There have been endless discussions over the past several months about President Trump’s much-hyped trillion-dollar infrastructure initiative. No one is still quite sure what’s in it, but one question seems to have been answered: It’s not going to be $1 trillion in new grant funding for infrastructure. That’s in part because there’s no consensus in Washington on where new funding might come from—be it a gas tax increase, repatriated foreign profits or new container fees.
Instead of new funds, the Trump plan focuses a great deal on cutting federal regulations. Federal regulations can certainly add time and expense to projects—a Oregon department of transportation official once told me that he refused to take federal funding for anything less than a $10 million project “because a $1 million federalized project becomes a $2 million project.”
But the fact is, over-regulation isn’t what’s stalling projects. In many cases, environmental approvals can’t be given until a project is fully funded, so what looks like a problem with regulatory approvals can actually be a funding problem.
Another prominent aspect of Trump’s plan is to dramatically step up the use of private capital, in the form of public-private partnerships. That’s certainly a viable option for some projects. But even Transportation Secretary Elaine Chao acknowledges a truth about P3s that is not always understood: P3s don’t make money, they need money to work. P3s aren’t a revenue-generating mechanism, but an alternative form of financing (coupled with a long-term, performance-based procurement) that is generally more expensive than other alternatives. And it’s a tool that’s typically limited to larger projects that can somehow turn a profit for the private investors.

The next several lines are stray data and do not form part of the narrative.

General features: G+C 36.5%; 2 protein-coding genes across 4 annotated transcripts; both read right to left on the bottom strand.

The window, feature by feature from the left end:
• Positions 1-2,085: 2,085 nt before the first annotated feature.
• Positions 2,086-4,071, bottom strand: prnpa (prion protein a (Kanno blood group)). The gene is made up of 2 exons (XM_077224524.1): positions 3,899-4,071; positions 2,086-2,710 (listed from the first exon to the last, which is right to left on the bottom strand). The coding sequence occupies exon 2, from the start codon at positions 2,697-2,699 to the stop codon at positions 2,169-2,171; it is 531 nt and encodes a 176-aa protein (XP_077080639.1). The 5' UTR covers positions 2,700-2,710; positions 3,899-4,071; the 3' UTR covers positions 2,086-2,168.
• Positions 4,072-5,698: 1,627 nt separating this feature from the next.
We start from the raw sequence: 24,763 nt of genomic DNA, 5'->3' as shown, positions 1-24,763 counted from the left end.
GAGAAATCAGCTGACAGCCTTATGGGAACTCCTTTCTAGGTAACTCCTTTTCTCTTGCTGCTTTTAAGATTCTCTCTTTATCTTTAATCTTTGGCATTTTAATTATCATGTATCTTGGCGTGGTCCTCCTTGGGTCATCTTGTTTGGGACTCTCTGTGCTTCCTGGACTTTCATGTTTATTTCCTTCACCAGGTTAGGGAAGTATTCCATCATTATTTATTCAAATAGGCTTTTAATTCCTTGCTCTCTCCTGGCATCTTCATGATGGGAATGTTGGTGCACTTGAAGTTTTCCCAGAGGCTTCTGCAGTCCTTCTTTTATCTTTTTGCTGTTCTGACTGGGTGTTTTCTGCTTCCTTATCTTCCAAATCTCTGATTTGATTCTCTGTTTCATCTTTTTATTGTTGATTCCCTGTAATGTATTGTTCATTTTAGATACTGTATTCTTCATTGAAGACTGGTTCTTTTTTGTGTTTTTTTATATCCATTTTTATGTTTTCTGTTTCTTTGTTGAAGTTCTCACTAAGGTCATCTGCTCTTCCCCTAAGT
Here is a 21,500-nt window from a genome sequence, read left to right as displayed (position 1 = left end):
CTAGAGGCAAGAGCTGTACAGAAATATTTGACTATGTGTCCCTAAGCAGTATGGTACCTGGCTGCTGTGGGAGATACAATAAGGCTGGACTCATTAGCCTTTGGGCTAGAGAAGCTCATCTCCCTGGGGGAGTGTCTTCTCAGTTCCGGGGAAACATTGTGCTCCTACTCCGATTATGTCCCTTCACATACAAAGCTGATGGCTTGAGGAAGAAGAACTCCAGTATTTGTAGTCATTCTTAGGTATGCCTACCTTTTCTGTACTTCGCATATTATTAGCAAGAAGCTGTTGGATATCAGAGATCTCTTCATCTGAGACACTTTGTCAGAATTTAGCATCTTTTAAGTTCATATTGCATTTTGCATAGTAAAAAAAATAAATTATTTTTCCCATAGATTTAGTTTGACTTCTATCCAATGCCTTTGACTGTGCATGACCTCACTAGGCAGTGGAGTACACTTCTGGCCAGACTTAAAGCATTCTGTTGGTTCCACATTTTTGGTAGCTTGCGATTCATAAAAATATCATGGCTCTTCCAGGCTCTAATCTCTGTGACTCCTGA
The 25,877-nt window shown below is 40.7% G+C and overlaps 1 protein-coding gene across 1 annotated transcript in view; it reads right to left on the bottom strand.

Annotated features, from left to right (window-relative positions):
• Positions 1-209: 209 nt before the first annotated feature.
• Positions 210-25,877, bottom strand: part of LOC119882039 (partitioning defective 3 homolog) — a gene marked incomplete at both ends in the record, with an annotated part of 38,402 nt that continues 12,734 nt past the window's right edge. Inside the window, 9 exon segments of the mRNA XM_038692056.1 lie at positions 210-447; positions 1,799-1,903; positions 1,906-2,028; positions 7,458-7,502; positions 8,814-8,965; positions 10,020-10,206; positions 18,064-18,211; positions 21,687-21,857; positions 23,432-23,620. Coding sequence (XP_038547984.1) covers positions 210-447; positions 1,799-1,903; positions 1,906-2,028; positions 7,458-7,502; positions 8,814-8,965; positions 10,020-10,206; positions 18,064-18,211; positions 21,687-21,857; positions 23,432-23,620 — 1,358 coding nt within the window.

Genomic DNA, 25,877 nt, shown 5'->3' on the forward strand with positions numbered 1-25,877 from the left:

There is one thing in the Trump proposal, however, that could provide cheaper, more flexible financing for P3s as well as other innovations—an expansion of federal credit programs. This is actually the part of Trump’s plan that’s most likely to happen: These programs are cheap, from a budgetary perspective, so they won’t require the elusive revenue solution that a grant program would.
With federal credit, essentially, the federal government is passing along its low cost of borrowing to another borrower, and the only budgetary cost is accounting for defaulted or late payments. So one dollar of credit assistance can be supplied for between five to 10 cents of budget. In turn, that one dollar is often just part of a larger pool of financing, which leverages the federal investment even further.
Federal credit is important because it addresses an inherent problem in infrastructure investment: The capital is inherently “impatient.” Investors need to see a return much sooner than a large infrastructure project can often deliver. Much of the capital in capital markets, even pension funds, has a five- to 10-year return horizon. (Municipal bonds can have somewhat longer terms, but aren’t as flexible and face restrictions on private involvement.) This doesn’t align well with the life cycle of an infrastructure project or a revenue source that may take a decade or more to emerge.